The Belgravia Dispatch pretty much sums up my opinion about the SOTU address (and I sorry for the delay posting this, but I have been busy):
This SOTU felt like something of a requiem. It was almost painful to watch. Like, say, Jacques Chirac, the President seemed a dead man walking. The domestic policy part, despite some initiatives of arguable import (energy conservation, health insurance), reeked of half-hearted delivery, a sense that little of it would come to fruition, in short, that is was mere filler/prologue. Put simply, Bush’s heart wasn’t in the domestic policy section (and Cheney even mischievously winked to the gallery during one of the reduction in energy usage parts). None of it was truly convincing, in the least.
Then Bush transitioned to foreign policy (after the obligatory homeland security boiler-plate), the linch-pin of his Presidency, and how his legacy will largely be determined. And of this section, what can one say? His tactical political goal was clear, stop the hemorrhaging in support of Republicans on the Hill. Might he have swayed a Norm Coleman, say, to stay on the reservation and support Plus-Up? Maybe, but it was weak fare, a recitation of much that had been said before, and nothing I heard tonight gave any additional faith that injection of 17,500 troops into a raging civil war in the capital city of Iraq will change the direction of the conflict absent massive crisis management with all the key neighbors via a diplomatic offensive led by a chief diplomat of real caliber (if one were available).
On the domestic issues, I heard a political version of the Peanuts teacher- “Waah wah wah Health care wah wah wah oil consumption waha wah wah.” My eyes just glazed over. I know none of that isgoing to happen. You know none of that is going to happen. The people applauding in the chamber know it is not going to happen. Bush and his speechwriters knew it was not going to happen. It was silliness, and even if the policies have merit and should happen, do you really trust this band of imbeciles to implement them? I sure as hell don’t, and Belgravia nailed it (although minor quibble- the title of his post should have been Dead Man Talking).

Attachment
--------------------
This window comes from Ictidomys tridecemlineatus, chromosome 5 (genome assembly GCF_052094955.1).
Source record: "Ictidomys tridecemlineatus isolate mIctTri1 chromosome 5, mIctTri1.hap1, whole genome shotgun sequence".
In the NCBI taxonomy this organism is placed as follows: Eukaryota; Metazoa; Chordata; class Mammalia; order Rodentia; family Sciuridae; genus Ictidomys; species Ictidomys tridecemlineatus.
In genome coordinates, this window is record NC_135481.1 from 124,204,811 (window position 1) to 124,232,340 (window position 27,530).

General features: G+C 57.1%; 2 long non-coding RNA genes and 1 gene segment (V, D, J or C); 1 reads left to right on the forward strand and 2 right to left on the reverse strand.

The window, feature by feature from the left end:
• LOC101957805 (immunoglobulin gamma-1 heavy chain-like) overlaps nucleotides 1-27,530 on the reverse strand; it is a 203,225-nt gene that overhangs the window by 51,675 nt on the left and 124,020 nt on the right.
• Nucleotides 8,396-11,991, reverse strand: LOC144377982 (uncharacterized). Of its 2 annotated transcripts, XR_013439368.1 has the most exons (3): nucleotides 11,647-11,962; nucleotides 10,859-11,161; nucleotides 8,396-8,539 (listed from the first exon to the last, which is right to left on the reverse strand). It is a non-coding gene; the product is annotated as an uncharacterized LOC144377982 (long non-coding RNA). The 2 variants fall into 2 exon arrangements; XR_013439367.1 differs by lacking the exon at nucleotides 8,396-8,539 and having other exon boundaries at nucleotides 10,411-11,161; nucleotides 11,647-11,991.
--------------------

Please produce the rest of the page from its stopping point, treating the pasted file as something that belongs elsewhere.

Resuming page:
As to the foreign policy stuff, meh. The usual lofty rhetoric was present (although I didn’t see any axis of evil stuff):
In the sixth year since our nation was attacked, I wish I could report to you that the dangers have ended. They have not. And so it remains the policy of this government to use every lawful and proper tool of intelligence, diplomacy, law enforcement, and military action to do our duty, to find these enemies, and to protect the American people.
This war is more than a clash of arms — it is a decisive ideological struggle, and the security of our nation is in the balance. To prevail, we must remove the conditions that inspire blind hatred, and drove 19 men to get onto airplanes and come to kill us. What every terrorist fears most is human freedom — societies where men and women make their own choices, answer to their own conscience, and live by their hopes instead of their resentments. Free people are not drawn to violent and malignant ideologies — and most will choose a better way when they are given a chance. So we advance our own security interests by helping moderates, reformers, and brave voices for democracy. The great question of our day is whether America will help men and women in the Middle East to build free societies and share in the rights of all humanity. And I say, for the sake of our own security … we must.
Blah blah blah. Be afraid. Be very afraid. Most silly of all is that his rhetoric about the severity and importance of this struggle does not even have any internal consistency, for a little bit later we learn: